Jack White came home to Detroit for the holidays — and brought his Third Man Records store with him.
The company’s second location, coming seven years after Third Man opened in Nashville, opened to the public on Friday, taking the wraps off the storefront in Detroit’s Cass Corridor area after holding an invitation-only preview party on Thanksgiving night.
Spanning 4,000 total feet, including offices and storage, the space is significantly larger than Third Man’s Nashville store but offers the same boutique-y blend of mainly vinyl and many limited edition records — from White’s Third Man label as well as the Sun and Paramount Records imprints — as well as apparel, turntables, guitar effects pedals, headphones and Polaroid cameras. The store also features a Voice-O-Graph self-recording booth, a listening booth, a photo booth and a Mold-O-Rama machine, which makes plastic replica of the Third Man Rolling Record Store truck (the real one was parked outside), along with plenty of memorabilia and photos from White’s Grammy Award-winning career. Large photos of the White Stripes, the MC5 and legendary Detroit garage rockers the Gories cover the south wall of the brick-walled facility.
Third Man artists Danny Kroha and Margo Price performed on Thursday night, as White’s mother and siblings and their families looked on alongside musician pals such as Dean Fertita (the Dead Weather, Raconteurs, Queens of the Stone Age), White’s Raconteurs mate Brendan Benson, Mary Ramirez of the Detroit Cobras, artist Niagara from Destroy All Monsters and singer-songwriter Ethan Daniel Davidson. Friday’s performance lineup includes Price, the Gories, Third Man group Timmy’s Organism and Lillie Mae Rische, the violinist in White’s band.
“It’s such a wonderful thing for Third Man Records to be here in the Cass Corridor, where so many of us made our bones and so many people from Detroit and our community did so many artistic things,” White said in a toast to the new store on Thursday night. The White Stripes, in fact, played its first shows at the Gold Dollar, a now defunct club that sat not far from Third Man’s Detroit location. “Everything about this neighborhood to me seems like the perfect place for the renaissance, the rebirth, the growth from the ashes that Detroit’s gonna rise from.”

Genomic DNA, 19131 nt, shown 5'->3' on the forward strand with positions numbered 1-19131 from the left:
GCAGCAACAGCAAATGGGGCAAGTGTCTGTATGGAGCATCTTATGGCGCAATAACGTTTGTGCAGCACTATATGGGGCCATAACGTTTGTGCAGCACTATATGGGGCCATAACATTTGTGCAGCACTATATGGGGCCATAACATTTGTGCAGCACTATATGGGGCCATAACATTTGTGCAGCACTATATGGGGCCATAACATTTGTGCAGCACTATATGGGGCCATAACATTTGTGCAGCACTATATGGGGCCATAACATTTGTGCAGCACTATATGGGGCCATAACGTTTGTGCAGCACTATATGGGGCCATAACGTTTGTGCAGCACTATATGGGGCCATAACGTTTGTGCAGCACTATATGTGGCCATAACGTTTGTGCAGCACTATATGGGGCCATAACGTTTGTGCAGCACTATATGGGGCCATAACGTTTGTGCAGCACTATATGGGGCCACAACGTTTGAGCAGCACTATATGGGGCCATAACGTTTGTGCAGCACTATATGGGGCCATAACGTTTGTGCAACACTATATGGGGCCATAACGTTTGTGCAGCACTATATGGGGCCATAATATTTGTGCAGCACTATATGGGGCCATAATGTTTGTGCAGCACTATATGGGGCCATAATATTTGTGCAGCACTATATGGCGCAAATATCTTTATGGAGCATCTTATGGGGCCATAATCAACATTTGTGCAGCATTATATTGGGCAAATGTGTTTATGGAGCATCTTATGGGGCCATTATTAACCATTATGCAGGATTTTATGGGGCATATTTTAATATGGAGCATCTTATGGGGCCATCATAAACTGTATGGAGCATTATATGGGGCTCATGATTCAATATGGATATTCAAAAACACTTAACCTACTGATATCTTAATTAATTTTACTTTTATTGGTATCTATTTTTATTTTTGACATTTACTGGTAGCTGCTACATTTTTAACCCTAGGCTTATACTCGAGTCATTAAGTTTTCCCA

Shoppers — notably members of the Third Man Records Collectors Facebook forum from Kentucky, Indiana and Ohio as well as Michigan — began lining up outside the story early Thursday morning. The Third Man staff brought the devotees a full Thanksgiving dinner as well as a late-night pizza snack.
Third Man’s special offerings for Record Store Black Friday include a series of nine early Tamla Records 7-inch vinyl singles by Marvin Gaye, Barrett Strong, the Supremes and others, as well as a single by obscure Michigan singer Jack Wood. The store also features full displays from the Sun and Paramount Records labels.
“I’m so happy this is happening here,” Fertita — a Detroit native whose wife Bonnie helps run Third Man’s Nashville store and was helping with the Detroit opening — told Billboard. “It’s great to have this happening back at home.”
Third Man principal Ben Swank said that after opening pop-up stores in other markets, the company has been thinking about another full-time location for several years. But things got more serious after White played two shows in Detroit during July of 2014.
“We just saw a sea change of people really working hard to make some positive changes in this town,” Swank said. “There was a real kind of artistic upheaval going on here, a lot of cool things happening. It felt like we could come back and do something here. A lot of the way we work is pretty instinctual. We just trust the moment and go with that.”
As it does in Nashville, Third Man is planning to host regular live performances at its Detroit store as well as a film series and book readings and signings. The company will also be opening a 10,000-square-foot vinyl record pressing plant. Eight machines have been purchased from Germany and are expected to be delivered in January, according to Swank, with the plant operational by spring — although he added that Third Man will also maintain its current relationship with United Record Pressing in Nashville.
“We reached a point where we wanted to start pressing our own records,” Swank explained. “It wasn’t something we ever wanted to do in Nashville; we’ve got a really good relationship with United there and felt like if we were going to start pressing our own stuff we shouldn’t do it in (Nashville) and directly compete with someone we’ve worked so closely with and will continue to work so closely with. We’ll do our own stuff but we’d like to help out smaller labels, the bedroom labels, that have to wait longer to get their stuff (pressed) sometimes and maybe work with those types of clients. We’ll have to see as we get into it.”